It’s a disappointment that No Comply shows us little of the enormous influence skating has had on wider culture such as music and fashion. It presents Palace T-shirts and Louis Vuitton skate shoes without commenting on the price tags these items fetch and how divorced they are from the grungy, often brutal sport that spawned them. The aesthetics of brands like Thrasher, who’s clothing is now ubiquitous, have arguably become alienated from their own scene. In one room a quote speaks of running out of money and sleeping in ditches ‘just to go skateboarding’; in the next Palace’s worldwide popularity is presented as an achievement alongside their fifty-pound t-shirts. This sad contrast, a familiar story of a subculture appropriated, represents the state of skateboarding today. The exhibition doesn’t expound or flesh out these issues, and harbours little self-reflection; a subculture that mythologises itself as a refuge for lost boys and grotty outcasts has long been dominated by straight men forming an often-intimidating clique.
Virgil Abloh’s thousand-pound LV shoes are shielded, pristine in a glass case, as if to underline their separation from actual skateboarders. In the same room a documentary plays featuring Elaine Shallcross, who embraced skating after receiving a cancer diagnosis. There’s also a portrait memorialising talented, popular London skater, Ben Raemers. A Foundation set up in his honour aims to tackle issues of mental health in the skating community. It’s the last thing you see before leaving the exhibition.
After being historically unwelcome in public spaces skateboarding has finally been deemed a ‘sport’ by the Olympics and incorporated for the first time at Tokyo 2020, coinciding with this relatively major exhibition. It’s the recognition skateboarding deserves, but is it what it needs? TV coverage and the achievements of Sky Brown, the UK’s thirteen-year-old female bronze medallist, have bolstered the public’s enthusiasm for skateboarding and inspired girls in particular to take up the sport. And yet at the same time the skatepark where team GB athletes trained faces closure; endemic of Britain’s lopsided and inadequate investment in community sports facilities.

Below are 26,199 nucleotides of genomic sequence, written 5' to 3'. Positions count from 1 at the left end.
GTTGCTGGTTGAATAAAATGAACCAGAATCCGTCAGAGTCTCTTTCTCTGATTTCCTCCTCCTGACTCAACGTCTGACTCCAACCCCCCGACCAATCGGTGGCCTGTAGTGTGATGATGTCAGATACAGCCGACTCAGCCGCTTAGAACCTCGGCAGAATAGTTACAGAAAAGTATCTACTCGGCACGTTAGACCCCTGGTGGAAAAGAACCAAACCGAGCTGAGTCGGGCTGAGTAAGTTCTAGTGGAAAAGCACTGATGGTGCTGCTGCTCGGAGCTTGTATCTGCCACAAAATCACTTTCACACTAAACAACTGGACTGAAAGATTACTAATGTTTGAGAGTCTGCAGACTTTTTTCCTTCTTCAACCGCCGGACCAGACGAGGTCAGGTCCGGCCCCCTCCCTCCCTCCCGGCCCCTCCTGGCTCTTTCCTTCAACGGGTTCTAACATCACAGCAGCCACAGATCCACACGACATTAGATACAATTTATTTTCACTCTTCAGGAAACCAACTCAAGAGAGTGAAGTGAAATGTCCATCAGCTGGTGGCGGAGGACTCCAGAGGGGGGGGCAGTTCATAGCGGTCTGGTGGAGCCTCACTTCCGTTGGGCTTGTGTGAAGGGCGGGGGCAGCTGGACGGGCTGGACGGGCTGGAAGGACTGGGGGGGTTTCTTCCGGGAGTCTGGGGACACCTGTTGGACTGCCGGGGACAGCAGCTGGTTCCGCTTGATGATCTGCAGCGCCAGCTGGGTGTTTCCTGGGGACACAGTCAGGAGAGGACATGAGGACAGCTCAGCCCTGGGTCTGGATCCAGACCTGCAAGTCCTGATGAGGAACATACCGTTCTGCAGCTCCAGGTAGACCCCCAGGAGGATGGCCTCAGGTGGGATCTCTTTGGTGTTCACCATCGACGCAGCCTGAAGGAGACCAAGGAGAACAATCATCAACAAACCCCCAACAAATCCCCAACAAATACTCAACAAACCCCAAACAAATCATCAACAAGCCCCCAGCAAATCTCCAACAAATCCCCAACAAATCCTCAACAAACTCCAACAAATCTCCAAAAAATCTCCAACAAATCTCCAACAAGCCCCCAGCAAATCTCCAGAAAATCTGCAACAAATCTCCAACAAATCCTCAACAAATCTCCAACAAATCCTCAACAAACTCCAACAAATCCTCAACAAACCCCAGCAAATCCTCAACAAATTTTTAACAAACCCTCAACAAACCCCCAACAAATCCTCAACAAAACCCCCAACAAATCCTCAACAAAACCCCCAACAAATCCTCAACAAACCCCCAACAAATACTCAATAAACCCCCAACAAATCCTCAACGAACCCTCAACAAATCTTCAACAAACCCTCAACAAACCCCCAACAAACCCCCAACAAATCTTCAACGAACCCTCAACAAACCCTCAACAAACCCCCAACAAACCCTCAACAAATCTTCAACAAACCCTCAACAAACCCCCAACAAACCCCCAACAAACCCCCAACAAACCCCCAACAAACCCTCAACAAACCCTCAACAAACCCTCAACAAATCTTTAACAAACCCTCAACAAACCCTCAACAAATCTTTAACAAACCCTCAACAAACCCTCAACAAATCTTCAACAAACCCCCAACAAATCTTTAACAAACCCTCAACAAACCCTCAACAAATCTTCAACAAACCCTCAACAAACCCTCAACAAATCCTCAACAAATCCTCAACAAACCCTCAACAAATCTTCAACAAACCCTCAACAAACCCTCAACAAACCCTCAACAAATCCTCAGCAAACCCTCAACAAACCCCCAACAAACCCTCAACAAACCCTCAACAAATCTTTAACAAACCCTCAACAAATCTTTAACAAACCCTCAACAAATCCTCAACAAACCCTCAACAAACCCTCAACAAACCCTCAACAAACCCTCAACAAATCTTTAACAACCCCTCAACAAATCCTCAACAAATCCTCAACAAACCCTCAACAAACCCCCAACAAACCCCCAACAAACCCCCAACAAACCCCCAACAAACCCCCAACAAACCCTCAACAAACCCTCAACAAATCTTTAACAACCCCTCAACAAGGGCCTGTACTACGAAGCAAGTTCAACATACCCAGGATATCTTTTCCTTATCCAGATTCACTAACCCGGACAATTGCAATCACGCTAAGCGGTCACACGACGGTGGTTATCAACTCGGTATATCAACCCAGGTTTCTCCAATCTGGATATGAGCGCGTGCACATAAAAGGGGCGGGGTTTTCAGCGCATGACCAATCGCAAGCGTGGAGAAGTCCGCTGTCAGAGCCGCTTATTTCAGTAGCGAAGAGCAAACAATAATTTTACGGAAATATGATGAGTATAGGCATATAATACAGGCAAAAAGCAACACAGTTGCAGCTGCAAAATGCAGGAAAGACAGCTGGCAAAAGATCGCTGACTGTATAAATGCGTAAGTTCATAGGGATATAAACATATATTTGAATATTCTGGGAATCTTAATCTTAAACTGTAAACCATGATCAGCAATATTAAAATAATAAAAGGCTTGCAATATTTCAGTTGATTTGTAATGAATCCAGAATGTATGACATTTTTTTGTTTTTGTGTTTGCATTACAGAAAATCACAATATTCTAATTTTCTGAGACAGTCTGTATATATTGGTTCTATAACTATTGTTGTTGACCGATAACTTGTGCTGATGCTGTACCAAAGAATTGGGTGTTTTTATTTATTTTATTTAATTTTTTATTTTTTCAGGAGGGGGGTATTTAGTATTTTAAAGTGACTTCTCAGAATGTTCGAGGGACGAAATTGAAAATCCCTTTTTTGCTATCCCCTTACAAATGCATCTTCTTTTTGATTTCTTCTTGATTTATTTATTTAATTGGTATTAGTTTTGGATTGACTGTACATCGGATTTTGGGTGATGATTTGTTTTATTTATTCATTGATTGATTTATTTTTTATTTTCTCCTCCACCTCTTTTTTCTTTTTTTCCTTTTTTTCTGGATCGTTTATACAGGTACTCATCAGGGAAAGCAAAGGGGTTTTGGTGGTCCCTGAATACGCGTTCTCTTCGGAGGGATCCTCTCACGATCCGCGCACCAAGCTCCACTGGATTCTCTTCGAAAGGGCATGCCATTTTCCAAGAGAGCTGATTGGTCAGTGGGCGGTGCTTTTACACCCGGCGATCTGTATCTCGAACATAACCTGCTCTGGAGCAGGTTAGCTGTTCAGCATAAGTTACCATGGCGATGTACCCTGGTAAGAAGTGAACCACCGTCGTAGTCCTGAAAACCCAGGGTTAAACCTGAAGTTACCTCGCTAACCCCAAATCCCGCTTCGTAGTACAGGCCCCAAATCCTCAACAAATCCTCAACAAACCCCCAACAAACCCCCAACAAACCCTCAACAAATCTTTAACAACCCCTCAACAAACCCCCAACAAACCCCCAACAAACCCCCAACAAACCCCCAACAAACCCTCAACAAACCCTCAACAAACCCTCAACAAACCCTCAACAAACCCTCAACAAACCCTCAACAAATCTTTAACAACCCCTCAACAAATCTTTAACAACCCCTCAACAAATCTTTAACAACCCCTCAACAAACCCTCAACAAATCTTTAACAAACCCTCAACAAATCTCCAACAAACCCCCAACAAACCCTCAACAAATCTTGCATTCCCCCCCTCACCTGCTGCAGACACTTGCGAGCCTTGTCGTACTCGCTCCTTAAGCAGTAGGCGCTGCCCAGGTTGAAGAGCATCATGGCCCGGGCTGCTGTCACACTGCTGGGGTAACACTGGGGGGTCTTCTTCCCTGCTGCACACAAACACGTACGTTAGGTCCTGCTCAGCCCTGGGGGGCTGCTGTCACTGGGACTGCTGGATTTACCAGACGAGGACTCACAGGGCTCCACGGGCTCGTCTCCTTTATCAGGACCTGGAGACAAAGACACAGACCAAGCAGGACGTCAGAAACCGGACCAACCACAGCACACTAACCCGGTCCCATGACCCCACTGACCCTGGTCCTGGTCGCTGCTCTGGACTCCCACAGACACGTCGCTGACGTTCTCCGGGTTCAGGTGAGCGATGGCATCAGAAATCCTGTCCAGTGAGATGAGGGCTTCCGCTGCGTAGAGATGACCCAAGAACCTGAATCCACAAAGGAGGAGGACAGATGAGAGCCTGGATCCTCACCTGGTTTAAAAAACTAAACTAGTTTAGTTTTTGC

I’m left wondering what skateboarding will gain from such overdue exposure. The three small rooms don’t do a rich subculture justice in the same way they wouldn’t be able to adequately represent the entirety of equally influential and long running cultural seams like hip-hop or ceramics, for example. It gives a snapshot, offering up tokens of its febrile history and is over before it has begun. It’s an important underground culture that ought to be preserved and documented, but if we are going to shine a light on alternative and underground scenes like these in the mainstream, it should be most with utmost consideration. No Comply highlights skateboarding, and tempts us to become part of it, but doesn’t ask the bigger questions.
No Comply is free to view at Somerset House until 19 September 2021.
Featured image: Photo: David ‘Dog’ Vivaldini.
All image sources: Somerset House.